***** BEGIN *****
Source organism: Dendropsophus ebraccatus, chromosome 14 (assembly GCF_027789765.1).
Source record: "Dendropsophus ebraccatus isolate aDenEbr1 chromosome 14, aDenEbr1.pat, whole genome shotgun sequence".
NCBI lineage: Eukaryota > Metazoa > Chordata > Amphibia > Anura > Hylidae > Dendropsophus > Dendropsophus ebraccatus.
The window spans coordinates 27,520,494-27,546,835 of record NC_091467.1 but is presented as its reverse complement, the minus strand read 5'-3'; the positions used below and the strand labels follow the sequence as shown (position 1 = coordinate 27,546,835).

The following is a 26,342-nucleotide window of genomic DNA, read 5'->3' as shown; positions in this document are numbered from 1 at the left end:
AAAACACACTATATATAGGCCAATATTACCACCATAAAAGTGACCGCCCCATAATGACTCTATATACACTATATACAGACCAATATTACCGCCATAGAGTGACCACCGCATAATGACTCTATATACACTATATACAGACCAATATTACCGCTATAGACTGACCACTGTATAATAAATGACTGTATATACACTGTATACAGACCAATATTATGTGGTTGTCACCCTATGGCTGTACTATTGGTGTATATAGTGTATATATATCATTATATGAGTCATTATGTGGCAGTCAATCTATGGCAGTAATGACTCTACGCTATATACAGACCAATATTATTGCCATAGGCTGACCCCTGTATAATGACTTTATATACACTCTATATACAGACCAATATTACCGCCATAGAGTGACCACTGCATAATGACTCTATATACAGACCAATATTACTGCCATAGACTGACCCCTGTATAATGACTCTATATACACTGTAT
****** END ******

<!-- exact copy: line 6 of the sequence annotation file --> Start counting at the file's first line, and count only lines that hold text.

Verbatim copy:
AAAACACACTATATATAGGCCAATATTACCACCATAAAAGTGACCGCCCCATAATGACTCTATATACACTATATACAGACCAATATTACCGCCATAGAGTGACCACCGCATAATGACTCTATATACACTATATACAGACCAATATTACCGCTATAGACTGACCACTGTATAATAAATGACTGTATATACACTGTATACAGACCAATATTATGTGGTTGTCACCCTATGGCTGTACTATTGGTGTATATAGTGTATATATATCATTATATGAGTCATTATGTGGCAGTCAATCTATGGCAGTAATGACTCTACGCTATATACAGACCAATATTATTGCCATAGGCTGACCCCTGTATAATGACTTTATATACACTCTATATACAGACCAATATTACCGCCATAGAGTGACCACTGCATAATGACTCTATATACAGACCAATATTACTGCCATAGACTGACCCCTGTATAATGACTCTATATACACTGTAT